Once upon a time, Boston University was known across the country for its revolutionary decision to admit women to its academic programs. The following mention of this laudable history comes from the 1888 bookYoung People’s New Pictorial Library of Poetry and Prose: embracing history, biography, poems, stories, travels and adventures (from a chapter about the life of philanthropist Johns Hopkins):
We are living in an age of remarkable wealth, and remarkable business success, and of equally remarkable gift-giving and benefactions. Mr. Otis of Connecticut gives a million dollars to carry to gospel to the heathen; Mr. Slater, of the same State, a million to educate the colored people at the South; Mr. Durant a million to Wellesley College for the education of young women; Leonard Case, of Cleveland, Ohio, a million and a half to a School of Science; Mr. Rich two millions to Boston University where young women share equally with young men the benefits of higher education.
Some highlights of this under-promoted aspect of our campus heritage:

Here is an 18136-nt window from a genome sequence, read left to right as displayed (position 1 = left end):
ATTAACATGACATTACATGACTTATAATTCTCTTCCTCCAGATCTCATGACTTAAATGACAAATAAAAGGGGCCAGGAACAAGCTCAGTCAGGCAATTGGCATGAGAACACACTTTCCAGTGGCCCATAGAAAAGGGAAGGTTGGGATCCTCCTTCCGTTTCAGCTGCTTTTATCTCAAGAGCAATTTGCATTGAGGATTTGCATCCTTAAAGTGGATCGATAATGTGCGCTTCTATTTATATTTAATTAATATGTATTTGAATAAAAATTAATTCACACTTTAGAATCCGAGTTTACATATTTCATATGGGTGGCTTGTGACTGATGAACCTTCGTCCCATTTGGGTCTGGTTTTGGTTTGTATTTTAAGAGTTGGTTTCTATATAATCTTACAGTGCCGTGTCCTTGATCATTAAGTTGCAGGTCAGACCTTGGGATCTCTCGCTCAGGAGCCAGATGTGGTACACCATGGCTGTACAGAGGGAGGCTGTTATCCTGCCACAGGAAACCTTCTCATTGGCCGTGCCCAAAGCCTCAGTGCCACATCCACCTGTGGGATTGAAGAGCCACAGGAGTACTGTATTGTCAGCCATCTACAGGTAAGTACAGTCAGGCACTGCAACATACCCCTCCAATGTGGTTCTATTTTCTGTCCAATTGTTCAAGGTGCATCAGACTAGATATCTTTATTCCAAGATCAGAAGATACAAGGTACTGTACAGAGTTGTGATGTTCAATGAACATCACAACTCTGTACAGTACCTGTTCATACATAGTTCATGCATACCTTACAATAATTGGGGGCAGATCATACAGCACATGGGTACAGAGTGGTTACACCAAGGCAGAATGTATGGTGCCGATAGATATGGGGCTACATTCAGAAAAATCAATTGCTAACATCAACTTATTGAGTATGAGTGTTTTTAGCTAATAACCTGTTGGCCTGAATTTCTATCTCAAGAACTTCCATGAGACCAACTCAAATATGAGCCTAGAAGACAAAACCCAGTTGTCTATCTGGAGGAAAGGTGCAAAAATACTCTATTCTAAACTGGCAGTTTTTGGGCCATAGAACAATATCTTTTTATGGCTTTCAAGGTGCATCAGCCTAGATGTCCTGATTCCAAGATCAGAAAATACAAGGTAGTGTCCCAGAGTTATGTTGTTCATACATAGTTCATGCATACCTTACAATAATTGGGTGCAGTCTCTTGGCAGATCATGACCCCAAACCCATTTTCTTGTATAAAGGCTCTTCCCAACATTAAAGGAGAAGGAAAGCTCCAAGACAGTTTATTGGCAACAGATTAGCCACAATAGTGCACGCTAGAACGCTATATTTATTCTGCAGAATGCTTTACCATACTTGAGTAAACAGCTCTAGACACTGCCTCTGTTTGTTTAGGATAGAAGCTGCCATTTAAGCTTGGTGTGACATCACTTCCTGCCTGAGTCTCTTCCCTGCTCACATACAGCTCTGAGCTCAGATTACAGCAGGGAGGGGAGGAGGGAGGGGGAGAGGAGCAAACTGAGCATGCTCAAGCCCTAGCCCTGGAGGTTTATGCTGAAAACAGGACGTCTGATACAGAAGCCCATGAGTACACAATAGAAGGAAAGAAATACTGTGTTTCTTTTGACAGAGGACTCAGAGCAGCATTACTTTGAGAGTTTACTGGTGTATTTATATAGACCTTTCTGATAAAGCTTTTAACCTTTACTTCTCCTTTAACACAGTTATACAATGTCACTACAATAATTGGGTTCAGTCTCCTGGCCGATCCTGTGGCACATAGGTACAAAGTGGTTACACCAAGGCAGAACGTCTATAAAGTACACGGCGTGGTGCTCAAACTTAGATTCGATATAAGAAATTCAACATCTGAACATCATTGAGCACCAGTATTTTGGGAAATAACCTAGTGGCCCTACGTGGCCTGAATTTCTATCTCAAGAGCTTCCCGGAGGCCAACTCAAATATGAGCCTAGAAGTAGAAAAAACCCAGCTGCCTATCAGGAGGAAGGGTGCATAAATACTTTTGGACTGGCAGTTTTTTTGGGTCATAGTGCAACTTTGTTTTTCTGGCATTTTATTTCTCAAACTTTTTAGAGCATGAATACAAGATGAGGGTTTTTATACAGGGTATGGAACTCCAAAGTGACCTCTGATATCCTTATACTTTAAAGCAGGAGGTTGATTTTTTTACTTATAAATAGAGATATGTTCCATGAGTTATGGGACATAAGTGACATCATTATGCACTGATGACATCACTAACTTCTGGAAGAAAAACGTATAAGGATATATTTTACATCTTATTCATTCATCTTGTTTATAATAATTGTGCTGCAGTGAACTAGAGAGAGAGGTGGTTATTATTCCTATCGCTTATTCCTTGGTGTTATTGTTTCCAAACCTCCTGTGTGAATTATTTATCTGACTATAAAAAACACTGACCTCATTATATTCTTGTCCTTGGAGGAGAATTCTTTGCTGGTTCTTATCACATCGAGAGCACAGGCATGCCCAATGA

- In 1864, Rebecca Davis Lee Crumpler became the first black woman to receive a medical degree in the country. (She earned this degree from New England Female Medical College, originally Boston Female Medical College, which merged with Boston University School of Medicine in 1873.)
- Helen Magill White (pictured above) was the first woman in the US to earn a PhD; she was awarded her doctorate in Greek from BU in 1877.
…. and heeeeere’s a bit of BU history which is going to be less rousing for those of us interested in gender equality:
- Suzanne Venker (SED ’90) teamed up antifeminist icon Phyllis Shlafly (Venker’s aunt), to write The Flipside of Feminism: What Conservative Women Know—and Men Can’t Say (WND Books, 2011). According to BU Today, the book “seeks to liberate women from ‘feminism’s dead-end road’.”
Bonus: over at BUniverse, you can view a video profiling the above-mentioned Isaac Rich, after whom the West Campus dorm is named, and whose generosity helped found the modern BU.